I spent a good part of the 1990s working towards creating an alternative to traditional schooling for my own daughter and the children of similarly-minded parents. For an assortment of reasons, none of which had anything to do with education, we didn’t get the school operational. There is a big part of me that still longs for that alternative and I am always interested to hear of situations which espouse similar beliefs and attitudes to mine. When I do, my heart starts to race and I want to holler and jump for joy, shouting from the rooftops, “See it can be done! This is how it should be! This is what children need!” I want to be in there with them, a part of it all, learning from and with them, and perhaps even adding a little to their learning, should I be that impudent to suggest it possible.
Yesterday was one such occasion. I popped over to Tara Smith’s A Teaching Life blog and read her post “Preparing for a student teacher”. I always enjoy reading Tara’s blog and could identify with much of what she was feeling while preparing to welcome a student teacher into her classroom. But what got me most excited was a video of a talk given by Chris Lehmann at the 2013 MassCue (Massachusetts Computer Using Educators) conference.
Chris Lehmann is the founding principal of the inquiry-driven Science Leadership Academy (SLA) in Philadelphia. The achievements of both Chris and the SLA are rather impressive. You can read about them here, here and here. Chris is one excited, enthusiastic and inspiring educator.
The video of Chris’s keynote address to the conference is rather long at almost 1 hour and 8 minutes (in comparison the mostly 15-minute TED talks that I often watch). I admit that when I saw how long it was I baulked, wondering if I had that amount of time to “spare”. Fortunately something in Tara’s words induced me to do so. After all I didn’t have to watch it all, did I? But watch it all I did. How could I not? His dream was my dream:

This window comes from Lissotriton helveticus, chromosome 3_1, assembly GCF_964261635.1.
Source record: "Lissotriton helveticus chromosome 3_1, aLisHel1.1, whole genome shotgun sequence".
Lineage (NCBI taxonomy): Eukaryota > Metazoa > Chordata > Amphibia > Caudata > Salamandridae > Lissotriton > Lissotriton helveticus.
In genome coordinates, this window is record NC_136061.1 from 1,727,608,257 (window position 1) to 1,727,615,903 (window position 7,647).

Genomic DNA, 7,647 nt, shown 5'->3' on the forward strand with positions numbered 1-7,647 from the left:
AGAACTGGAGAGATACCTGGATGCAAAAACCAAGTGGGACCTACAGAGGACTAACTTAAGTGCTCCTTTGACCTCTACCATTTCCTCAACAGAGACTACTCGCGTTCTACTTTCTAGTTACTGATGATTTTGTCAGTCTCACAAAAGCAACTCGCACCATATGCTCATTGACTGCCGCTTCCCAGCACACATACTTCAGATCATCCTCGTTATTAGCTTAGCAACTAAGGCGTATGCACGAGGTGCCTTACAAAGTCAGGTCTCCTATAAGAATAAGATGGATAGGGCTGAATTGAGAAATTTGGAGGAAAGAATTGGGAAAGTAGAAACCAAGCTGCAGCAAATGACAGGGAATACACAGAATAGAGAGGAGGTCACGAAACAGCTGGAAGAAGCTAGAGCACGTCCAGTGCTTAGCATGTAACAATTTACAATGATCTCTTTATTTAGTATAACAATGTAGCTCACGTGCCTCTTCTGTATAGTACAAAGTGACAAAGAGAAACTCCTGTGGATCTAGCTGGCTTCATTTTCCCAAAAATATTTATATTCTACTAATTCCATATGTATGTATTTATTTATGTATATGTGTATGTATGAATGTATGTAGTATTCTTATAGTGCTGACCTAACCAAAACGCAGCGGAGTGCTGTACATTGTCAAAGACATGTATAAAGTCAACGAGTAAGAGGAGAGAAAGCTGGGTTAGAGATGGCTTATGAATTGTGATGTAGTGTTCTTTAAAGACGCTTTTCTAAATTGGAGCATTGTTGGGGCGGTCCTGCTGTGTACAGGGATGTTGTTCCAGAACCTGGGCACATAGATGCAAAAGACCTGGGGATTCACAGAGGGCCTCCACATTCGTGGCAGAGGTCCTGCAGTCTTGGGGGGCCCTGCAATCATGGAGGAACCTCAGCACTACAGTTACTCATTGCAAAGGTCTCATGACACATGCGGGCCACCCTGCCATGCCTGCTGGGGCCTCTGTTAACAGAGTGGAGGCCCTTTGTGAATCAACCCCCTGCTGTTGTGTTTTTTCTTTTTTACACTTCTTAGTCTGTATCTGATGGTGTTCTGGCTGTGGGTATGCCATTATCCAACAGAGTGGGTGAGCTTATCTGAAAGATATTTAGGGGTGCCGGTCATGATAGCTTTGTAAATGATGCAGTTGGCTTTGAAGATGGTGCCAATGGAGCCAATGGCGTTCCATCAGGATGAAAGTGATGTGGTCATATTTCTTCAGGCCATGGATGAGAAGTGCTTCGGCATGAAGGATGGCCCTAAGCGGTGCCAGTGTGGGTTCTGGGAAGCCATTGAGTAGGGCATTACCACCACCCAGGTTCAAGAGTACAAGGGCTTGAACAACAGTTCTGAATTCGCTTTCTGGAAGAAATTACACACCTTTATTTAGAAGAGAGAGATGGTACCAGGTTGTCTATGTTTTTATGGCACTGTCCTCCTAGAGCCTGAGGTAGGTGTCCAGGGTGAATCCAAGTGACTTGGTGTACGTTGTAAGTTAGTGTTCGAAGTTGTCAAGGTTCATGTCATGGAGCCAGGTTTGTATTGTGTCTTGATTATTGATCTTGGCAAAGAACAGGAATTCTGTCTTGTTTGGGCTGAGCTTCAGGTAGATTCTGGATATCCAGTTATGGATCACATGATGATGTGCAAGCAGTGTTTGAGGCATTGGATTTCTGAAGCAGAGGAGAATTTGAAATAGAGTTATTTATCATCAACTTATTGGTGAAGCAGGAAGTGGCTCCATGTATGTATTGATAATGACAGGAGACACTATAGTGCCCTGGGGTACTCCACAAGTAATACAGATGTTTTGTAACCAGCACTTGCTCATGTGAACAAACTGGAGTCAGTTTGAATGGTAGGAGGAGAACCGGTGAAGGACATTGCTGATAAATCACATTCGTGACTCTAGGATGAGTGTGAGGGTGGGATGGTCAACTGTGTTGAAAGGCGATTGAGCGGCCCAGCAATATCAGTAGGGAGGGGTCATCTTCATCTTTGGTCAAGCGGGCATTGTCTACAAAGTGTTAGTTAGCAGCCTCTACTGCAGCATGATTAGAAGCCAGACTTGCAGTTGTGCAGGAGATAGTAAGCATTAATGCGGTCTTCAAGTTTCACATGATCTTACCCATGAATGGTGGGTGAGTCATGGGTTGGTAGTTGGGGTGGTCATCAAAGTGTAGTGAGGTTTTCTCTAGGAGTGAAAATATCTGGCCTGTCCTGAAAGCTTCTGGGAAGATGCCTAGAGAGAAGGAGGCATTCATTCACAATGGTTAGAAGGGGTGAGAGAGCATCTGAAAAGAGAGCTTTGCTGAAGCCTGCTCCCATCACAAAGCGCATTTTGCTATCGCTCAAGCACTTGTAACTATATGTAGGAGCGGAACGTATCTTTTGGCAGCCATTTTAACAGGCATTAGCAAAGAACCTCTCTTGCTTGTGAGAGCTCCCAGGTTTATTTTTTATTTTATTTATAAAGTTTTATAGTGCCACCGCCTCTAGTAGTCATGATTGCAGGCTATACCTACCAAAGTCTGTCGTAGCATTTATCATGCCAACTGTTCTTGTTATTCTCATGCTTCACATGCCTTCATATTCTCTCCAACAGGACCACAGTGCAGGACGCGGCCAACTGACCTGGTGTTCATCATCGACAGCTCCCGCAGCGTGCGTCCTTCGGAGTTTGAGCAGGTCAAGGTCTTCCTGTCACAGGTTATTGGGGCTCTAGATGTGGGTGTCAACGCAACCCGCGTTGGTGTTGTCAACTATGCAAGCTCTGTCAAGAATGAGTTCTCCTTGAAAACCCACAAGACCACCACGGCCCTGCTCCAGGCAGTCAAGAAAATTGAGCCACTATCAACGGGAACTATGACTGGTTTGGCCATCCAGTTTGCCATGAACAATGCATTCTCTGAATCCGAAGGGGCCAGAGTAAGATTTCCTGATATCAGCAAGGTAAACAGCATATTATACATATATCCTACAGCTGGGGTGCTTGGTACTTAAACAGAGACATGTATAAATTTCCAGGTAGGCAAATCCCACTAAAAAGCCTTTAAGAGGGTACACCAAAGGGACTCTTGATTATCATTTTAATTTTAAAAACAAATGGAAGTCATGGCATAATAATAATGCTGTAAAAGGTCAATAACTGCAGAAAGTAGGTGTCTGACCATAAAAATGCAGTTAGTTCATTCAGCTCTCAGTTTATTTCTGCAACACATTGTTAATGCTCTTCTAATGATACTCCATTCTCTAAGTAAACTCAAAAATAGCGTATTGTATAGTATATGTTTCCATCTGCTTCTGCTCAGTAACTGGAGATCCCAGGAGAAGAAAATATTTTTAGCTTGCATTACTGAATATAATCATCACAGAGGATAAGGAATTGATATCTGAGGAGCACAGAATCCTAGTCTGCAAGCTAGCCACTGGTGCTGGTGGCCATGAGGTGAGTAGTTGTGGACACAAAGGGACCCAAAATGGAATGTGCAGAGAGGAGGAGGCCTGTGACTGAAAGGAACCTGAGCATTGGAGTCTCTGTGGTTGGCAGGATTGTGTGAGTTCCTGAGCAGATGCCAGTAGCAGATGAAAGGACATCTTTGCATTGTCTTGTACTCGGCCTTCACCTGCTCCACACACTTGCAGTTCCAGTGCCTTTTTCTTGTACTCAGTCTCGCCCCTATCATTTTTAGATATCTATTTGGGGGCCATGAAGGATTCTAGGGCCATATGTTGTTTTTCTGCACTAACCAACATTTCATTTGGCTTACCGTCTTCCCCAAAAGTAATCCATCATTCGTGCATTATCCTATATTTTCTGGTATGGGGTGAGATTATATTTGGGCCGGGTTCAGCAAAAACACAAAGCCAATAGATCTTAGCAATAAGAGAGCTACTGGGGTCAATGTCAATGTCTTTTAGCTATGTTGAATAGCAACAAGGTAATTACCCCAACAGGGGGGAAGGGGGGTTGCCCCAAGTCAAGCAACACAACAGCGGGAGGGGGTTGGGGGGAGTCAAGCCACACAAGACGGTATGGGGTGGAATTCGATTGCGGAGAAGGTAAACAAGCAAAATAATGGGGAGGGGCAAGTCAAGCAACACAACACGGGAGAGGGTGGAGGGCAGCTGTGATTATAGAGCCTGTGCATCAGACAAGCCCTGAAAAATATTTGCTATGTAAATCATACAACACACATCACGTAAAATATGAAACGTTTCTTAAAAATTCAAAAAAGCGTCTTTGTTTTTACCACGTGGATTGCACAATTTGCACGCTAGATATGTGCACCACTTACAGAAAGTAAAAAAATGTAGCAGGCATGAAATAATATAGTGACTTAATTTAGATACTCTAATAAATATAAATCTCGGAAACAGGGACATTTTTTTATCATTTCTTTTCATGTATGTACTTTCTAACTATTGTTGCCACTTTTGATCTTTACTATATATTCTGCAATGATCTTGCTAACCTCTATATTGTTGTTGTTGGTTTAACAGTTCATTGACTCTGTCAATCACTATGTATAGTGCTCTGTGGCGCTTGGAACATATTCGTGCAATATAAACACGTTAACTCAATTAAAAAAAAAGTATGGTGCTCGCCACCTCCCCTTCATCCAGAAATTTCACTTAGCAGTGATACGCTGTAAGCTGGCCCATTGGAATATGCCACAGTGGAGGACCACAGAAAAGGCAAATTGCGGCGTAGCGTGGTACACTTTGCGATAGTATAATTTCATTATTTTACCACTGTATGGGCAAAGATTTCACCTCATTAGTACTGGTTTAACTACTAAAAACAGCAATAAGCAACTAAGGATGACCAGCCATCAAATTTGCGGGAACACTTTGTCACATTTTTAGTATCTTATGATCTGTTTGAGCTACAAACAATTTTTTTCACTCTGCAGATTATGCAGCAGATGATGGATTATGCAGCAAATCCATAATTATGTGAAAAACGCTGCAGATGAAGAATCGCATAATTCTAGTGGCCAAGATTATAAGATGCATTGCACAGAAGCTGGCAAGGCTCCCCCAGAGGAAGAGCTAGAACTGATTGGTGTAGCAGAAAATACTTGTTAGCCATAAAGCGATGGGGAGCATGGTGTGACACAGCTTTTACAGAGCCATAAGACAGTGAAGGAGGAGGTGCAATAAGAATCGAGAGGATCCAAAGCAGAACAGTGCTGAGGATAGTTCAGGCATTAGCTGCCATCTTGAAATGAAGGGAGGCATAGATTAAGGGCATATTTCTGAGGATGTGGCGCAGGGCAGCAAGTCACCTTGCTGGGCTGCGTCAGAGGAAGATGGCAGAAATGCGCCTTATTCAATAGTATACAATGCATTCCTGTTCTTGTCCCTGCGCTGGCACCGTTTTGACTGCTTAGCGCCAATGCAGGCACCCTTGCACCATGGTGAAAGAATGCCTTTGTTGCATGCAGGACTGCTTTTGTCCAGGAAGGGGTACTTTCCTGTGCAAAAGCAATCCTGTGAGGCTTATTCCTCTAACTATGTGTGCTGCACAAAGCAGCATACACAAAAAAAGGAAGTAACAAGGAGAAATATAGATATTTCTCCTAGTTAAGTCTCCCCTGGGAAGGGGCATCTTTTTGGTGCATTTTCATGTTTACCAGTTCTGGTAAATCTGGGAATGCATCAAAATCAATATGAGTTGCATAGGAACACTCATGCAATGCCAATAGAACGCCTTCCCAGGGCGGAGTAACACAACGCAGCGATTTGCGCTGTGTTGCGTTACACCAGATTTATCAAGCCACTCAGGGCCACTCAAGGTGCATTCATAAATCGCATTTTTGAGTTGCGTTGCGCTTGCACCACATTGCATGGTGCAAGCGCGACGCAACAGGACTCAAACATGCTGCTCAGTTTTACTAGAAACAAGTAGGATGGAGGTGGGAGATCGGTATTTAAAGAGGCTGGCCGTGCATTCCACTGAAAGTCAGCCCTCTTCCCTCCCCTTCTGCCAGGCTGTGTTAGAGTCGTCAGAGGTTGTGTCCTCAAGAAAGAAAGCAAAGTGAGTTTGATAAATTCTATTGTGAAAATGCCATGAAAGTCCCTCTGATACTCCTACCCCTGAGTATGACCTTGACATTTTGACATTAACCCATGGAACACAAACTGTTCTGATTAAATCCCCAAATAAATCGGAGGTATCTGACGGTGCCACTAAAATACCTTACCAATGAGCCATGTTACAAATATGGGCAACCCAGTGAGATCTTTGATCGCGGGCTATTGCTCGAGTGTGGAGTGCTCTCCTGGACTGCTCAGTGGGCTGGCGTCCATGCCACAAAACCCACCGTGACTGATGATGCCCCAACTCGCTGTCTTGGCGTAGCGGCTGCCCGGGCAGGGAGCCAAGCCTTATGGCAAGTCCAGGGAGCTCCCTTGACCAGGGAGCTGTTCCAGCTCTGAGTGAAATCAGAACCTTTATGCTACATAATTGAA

And then Chris added:
‘all these people showed up and breathed life into that dream’
Here is his talk. If you don’t have time to listen to it all, I give you a few of my favourite quotes. (You may have already encountered some of these ideas before on my blog!) But who knows, he may have other thoughts that resonate with you.
Chris says that many people often ask why schools can have so many problems when there are so many passionate, dedicated teachers. He answer is simple: ‘We have a systemically screwed up system and if you put a good person in a bad system the system wins way too often.’ He says that ‘the factory model of education . . . no longer works for our children if it ever did.’
Chris says that one of the biggest problems with many schools is that students are being repeatedly told to do stuff that they may never need or even care about. He says, ‘If we were to write a students’ bill of rights the first statement on it should be this question:
‘Why do I need to know this?’
He then goes on to say that ‘They shouldn’t even need to ask it because the reason should be so apparent through the work that they are doing that is meaningful and relevant to their life right now.’
He says that kids can do amazing things but that the sad thing is that unless it can answer a question on a state-wide test, no one will care! He says that using data from standardised tests is dangerous and that the best data comes from the work students are doing in class every day.